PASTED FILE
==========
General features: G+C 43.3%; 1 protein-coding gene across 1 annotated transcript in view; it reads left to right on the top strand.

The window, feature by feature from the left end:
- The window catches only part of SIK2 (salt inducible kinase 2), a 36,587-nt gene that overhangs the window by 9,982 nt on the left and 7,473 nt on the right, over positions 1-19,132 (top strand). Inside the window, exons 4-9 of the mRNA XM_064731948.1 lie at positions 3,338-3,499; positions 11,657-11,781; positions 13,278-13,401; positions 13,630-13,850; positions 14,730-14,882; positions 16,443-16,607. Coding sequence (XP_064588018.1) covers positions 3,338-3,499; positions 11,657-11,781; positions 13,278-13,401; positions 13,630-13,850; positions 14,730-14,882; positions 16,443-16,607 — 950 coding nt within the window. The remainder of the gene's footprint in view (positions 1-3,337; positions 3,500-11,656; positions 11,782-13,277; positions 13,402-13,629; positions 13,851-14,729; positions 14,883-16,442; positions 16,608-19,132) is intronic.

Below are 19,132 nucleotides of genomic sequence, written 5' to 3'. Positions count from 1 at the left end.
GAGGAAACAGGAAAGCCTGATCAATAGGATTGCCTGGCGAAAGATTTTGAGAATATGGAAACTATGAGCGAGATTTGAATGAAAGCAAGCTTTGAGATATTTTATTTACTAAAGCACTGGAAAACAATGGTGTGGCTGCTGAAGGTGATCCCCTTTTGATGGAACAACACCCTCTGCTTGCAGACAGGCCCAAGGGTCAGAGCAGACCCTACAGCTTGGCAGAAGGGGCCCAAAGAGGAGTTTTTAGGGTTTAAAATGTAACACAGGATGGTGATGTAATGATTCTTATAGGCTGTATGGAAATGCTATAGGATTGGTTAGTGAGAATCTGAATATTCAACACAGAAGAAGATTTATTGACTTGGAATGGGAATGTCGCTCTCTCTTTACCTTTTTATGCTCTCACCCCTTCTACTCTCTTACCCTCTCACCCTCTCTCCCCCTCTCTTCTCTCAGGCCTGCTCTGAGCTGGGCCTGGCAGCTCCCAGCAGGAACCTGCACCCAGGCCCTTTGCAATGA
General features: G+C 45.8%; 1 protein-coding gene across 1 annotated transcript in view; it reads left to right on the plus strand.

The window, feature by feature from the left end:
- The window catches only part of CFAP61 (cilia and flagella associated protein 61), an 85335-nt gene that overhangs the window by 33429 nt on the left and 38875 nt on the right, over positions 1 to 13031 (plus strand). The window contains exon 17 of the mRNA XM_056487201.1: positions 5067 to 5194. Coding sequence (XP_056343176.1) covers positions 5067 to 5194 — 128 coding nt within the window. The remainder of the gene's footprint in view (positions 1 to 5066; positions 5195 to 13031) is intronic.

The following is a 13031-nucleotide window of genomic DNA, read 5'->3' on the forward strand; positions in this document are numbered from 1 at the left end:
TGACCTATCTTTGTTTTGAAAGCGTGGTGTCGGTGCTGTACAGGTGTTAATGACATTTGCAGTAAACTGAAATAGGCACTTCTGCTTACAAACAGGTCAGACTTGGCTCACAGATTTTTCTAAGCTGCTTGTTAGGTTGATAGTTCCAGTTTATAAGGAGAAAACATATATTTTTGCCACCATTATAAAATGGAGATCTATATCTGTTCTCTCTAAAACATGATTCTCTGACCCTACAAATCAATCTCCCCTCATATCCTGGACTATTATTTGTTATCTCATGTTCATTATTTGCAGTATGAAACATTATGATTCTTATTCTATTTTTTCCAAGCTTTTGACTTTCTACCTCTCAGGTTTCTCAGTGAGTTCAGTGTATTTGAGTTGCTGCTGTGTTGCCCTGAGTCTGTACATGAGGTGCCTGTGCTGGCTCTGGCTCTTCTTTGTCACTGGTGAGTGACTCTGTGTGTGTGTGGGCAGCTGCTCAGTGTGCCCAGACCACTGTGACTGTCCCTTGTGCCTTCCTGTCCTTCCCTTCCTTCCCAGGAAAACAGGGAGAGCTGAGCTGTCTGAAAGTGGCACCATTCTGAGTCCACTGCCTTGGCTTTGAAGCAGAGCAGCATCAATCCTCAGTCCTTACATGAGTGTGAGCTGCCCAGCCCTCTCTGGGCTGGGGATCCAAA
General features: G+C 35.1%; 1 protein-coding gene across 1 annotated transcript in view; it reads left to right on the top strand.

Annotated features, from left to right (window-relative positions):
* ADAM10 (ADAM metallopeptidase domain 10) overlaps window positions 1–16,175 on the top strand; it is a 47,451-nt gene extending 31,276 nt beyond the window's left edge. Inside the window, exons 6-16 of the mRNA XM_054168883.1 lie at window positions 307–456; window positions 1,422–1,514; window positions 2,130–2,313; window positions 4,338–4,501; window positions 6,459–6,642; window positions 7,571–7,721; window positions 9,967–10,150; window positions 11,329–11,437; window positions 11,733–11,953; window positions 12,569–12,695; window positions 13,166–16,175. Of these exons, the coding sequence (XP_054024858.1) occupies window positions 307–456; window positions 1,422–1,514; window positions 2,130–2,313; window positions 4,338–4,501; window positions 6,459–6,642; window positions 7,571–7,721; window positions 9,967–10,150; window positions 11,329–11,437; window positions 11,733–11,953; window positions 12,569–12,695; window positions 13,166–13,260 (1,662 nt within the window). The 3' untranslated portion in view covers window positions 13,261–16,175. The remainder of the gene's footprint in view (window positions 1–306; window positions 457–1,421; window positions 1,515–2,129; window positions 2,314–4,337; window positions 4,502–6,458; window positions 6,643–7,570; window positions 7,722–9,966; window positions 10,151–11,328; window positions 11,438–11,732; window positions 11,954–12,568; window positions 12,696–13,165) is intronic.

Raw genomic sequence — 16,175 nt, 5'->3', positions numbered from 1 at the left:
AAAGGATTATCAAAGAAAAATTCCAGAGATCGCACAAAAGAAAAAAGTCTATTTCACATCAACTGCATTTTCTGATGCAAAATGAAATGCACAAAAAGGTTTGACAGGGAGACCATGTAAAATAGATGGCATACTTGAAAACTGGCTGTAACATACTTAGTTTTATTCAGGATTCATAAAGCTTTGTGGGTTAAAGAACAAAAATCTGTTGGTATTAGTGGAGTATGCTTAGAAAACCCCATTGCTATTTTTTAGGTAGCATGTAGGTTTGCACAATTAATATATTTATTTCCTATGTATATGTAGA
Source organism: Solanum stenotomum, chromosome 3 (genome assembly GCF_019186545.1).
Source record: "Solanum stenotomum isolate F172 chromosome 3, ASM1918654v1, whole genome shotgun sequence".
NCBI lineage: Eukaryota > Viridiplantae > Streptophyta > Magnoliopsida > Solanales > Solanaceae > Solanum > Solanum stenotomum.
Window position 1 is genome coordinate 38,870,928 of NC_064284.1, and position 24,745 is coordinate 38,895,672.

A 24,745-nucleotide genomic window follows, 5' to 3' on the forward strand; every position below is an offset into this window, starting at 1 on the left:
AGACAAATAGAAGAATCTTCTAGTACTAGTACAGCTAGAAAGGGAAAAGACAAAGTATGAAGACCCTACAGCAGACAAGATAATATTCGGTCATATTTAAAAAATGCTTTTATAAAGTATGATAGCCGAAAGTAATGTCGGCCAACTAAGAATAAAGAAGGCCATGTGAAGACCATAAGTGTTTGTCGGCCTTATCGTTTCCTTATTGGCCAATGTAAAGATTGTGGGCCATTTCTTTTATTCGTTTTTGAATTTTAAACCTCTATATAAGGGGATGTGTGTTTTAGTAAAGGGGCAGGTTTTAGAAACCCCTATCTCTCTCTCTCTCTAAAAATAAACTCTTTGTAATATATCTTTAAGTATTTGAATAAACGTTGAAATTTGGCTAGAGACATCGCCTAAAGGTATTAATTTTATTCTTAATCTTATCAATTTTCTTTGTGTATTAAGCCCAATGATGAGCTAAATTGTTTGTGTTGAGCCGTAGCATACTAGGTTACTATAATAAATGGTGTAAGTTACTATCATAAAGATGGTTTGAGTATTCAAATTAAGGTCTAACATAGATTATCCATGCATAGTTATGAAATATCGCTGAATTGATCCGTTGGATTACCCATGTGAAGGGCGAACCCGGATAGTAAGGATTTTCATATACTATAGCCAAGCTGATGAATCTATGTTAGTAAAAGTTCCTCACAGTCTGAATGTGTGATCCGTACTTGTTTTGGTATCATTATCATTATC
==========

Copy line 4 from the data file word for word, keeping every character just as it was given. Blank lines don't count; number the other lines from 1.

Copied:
Below are 19,132 nucleotides of genomic sequence, written 5' to 3'. Positions count from 1 at the left end.